ONE MONTH after the killing of Osama bin Laden, the danger of a rupture in relations between the United States and Pakistan appears to have passed, for now. No evidence has been found that senior Pakistani officials knew of the al-Qaeda leader’s presence in the town of Abbottabad, and the army and intelligence chiefs have pledged to find anyone who may have helped him. At a grim but frank meeting with those officials and Pakistan’s president and prime minister in Islamabad last Friday, Secretary of State Hillary Rodham Clinton and the Joint Chiefs chairman, Adm. Michael Mullen, discussed specific steps the two countries could take together on counterterrorism. Said Adm. Mullen: “Now is the time for action and close coordination, for more cooperation, not less.”
That, rather than an attempt to punish or bully Pakistan, strikes us as the only workable approach. True, the full story of Osama bin Laden’s stay in the country is not yet known, and official Pakistani cooperation with elements of the Afghan Taliban, as well as other terrorist organizations, appears to be ongoing. Some in Pakistan are pushing for a cutback in cooperation; several joint intelligence centers are reportedly being shut down. But Pakistan and the United States continue to share powerful interests, including a desire to defeat al-Qaeda — which has waged unrelenting war on the Pakistani elite — as well as Pakistan-based Taliban factions. As an attack on a naval base in the center of Karachi last week indicated, some of those extremists may have infiltrated the armed forces, making the need for counterterrorism cooperation all the more urgent.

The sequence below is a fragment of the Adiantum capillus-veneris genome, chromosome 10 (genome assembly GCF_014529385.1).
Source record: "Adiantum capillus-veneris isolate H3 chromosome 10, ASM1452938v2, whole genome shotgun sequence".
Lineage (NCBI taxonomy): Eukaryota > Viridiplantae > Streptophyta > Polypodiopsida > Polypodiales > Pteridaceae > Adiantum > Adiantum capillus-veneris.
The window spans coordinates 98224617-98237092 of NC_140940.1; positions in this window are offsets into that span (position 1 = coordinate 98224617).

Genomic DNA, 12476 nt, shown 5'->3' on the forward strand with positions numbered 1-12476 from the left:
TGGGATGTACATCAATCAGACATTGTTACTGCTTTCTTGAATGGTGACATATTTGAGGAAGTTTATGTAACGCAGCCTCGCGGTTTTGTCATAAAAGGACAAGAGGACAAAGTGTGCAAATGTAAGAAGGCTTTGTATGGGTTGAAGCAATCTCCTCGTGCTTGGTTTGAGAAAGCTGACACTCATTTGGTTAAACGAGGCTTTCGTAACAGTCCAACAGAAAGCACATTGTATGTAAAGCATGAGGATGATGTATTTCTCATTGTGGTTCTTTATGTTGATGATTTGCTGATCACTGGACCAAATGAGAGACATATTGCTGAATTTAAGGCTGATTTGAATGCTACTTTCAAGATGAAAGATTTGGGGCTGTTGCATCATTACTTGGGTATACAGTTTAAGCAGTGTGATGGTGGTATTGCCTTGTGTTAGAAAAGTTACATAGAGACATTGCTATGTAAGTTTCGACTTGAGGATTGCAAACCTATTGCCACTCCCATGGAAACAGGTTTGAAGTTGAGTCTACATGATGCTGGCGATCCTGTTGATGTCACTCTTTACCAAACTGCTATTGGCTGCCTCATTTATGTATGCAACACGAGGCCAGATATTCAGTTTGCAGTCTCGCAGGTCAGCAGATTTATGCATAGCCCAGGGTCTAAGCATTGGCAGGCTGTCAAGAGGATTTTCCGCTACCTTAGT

U.S. aid to Pakistan, which has exceeded $20 billion since Sept. 11, 2001, is sometimes portrayed in Washington as a handout that Pakistan must earn. In fact Pakistan provides vital cooperation, including a supply route to Afghanistan and bases for the drone strikes that have greatly weakened al-Qaeda. But more importantly, U.S. dollars support pro-Western forces in a fateful internal battle over the future of this nuclear-armed Muslim country. What should concern Congress is not the amount of spending but the fact that so little of the aid for economic development and other civilian projects has actually been put to use. Pakistani generals, too, complain with some justification about the slowness in reimbusements for military operations against al-Qaeda and the Taliban, and their failure to obtain needed equipment such as helicopters.
Ms. Clinton, Sen. John F. Kerry (D-Mass.) and other recent envoys have laid out specific steps for Pakistan to take in order to regain the confidence of Washington. Some have already been carried out, such as the return of a helicopter that crashed in the Abbottabad operation; Ms. Clinton suggested that “some very specific actions” should be forthcoming. Let’s hope they are. But the reality is that the United States cannot afford to write off or abandon Pakistan as long as there is the chance of exercising influence over its leadership. Given the stakes, even a bad relationship is better than none.